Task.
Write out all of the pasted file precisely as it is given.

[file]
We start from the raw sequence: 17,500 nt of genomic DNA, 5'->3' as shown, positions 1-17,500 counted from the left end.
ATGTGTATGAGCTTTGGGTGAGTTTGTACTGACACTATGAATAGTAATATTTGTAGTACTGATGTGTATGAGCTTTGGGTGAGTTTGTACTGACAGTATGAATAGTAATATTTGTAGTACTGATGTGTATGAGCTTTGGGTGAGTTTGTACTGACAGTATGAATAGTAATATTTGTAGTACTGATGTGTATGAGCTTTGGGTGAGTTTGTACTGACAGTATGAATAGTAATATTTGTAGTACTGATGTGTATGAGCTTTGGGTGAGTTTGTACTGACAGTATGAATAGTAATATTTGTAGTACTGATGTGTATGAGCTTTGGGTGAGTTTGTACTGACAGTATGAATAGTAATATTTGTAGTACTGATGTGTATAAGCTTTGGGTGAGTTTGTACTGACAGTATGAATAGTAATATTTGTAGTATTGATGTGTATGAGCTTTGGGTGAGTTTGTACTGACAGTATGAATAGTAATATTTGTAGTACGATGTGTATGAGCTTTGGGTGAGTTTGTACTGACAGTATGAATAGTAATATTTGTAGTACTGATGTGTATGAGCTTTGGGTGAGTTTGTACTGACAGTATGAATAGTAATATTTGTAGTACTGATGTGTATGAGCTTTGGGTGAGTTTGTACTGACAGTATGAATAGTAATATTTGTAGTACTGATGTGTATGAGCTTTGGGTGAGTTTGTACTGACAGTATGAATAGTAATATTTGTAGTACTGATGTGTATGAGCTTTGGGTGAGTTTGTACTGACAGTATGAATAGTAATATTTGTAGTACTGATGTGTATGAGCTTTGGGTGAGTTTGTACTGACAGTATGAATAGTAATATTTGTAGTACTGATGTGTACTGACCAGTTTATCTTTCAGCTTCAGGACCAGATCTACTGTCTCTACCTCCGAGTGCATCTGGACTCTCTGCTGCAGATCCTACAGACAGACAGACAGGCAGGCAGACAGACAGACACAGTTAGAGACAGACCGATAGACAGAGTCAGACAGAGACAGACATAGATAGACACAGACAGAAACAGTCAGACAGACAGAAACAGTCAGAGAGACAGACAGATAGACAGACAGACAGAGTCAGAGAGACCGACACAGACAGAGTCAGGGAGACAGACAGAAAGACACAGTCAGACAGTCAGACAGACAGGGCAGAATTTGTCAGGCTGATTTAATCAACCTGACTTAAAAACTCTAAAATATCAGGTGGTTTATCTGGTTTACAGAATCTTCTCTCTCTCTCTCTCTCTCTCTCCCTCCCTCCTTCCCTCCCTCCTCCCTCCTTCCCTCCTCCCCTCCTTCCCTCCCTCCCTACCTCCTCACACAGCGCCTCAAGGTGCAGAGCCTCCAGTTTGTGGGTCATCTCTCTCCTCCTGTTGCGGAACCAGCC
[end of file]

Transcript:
We start from the raw sequence: 17,500 nt of genomic DNA, 5'->3' as shown, positions 1-17,500 counted from the left end.
ATGTGTATGAGCTTTGGGTGAGTTTGTACTGACACTATGAATAGTAATATTTGTAGTACTGATGTGTATGAGCTTTGGGTGAGTTTGTACTGACAGTATGAATAGTAATATTTGTAGTACTGATGTGTATGAGCTTTGGGTGAGTTTGTACTGACAGTATGAATAGTAATATTTGTAGTACTGATGTGTATGAGCTTTGGGTGAGTTTGTACTGACAGTATGAATAGTAATATTTGTAGTACTGATGTGTATGAGCTTTGGGTGAGTTTGTACTGACAGTATGAATAGTAATATTTGTAGTACTGATGTGTATGAGCTTTGGGTGAGTTTGTACTGACAGTATGAATAGTAATATTTGTAGTACTGATGTGTATAAGCTTTGGGTGAGTTTGTACTGACAGTATGAATAGTAATATTTGTAGTATTGATGTGTATGAGCTTTGGGTGAGTTTGTACTGACAGTATGAATAGTAATATTTGTAGTACGATGTGTATGAGCTTTGGGTGAGTTTGTACTGACAGTATGAATAGTAATATTTGTAGTACTGATGTGTATGAGCTTTGGGTGAGTTTGTACTGACAGTATGAATAGTAATATTTGTAGTACTGATGTGTATGAGCTTTGGGTGAGTTTGTACTGACAGTATGAATAGTAATATTTGTAGTACTGATGTGTATGAGCTTTGGGTGAGTTTGTACTGACAGTATGAATAGTAATATTTGTAGTACTGATGTGTATGAGCTTTGGGTGAGTTTGTACTGACAGTATGAATAGTAATATTTGTAGTACTGATGTGTATGAGCTTTGGGTGAGTTTGTACTGACAGTATGAATAGTAATATTTGTAGTACTGATGTGTACTGACCAGTTTATCTTTCAGCTTCAGGACCAGATCTACTGTCTCTACCTCCGAGTGCATCTGGACTCTCTGCTGCAGATCCTACAGACAGACAGACAGGCAGGCAGACAGACAGACACAGTTAGAGACAGACCGATAGACAGAGTCAGACAGAGACAGACATAGATAGACACAGACAGAAACAGTCAGACAGACAGAAACAGTCAGAGAGACAGACAGATAGACAGACAGACAGAGTCAGAGAGACCGACACAGACAGAGTCAGGGAGACAGACAGAAAGACACAGTCAGACAGTCAGACAGACAGGGCAGAATTTGTCAGGCTGATTTAATCAACCTGACTTAAAAACTCTAAAATATCAGGTGGTTTATCTGGTTTACAGAATCTTCTCTCTCTCTCTCTCTCTCTCTCCCTCCCTCCTTCCCTCCCTCCTCCCTCCTTCCCTCCTCCCCTCCTTCCCTCCCTCCCTACCTCCTCACACAGCGCCTCAAGGTGCAGAGCCTCCAGTTTGTGGGTCATCTCTCTCCTCCTGTTGCGGAACCAGCC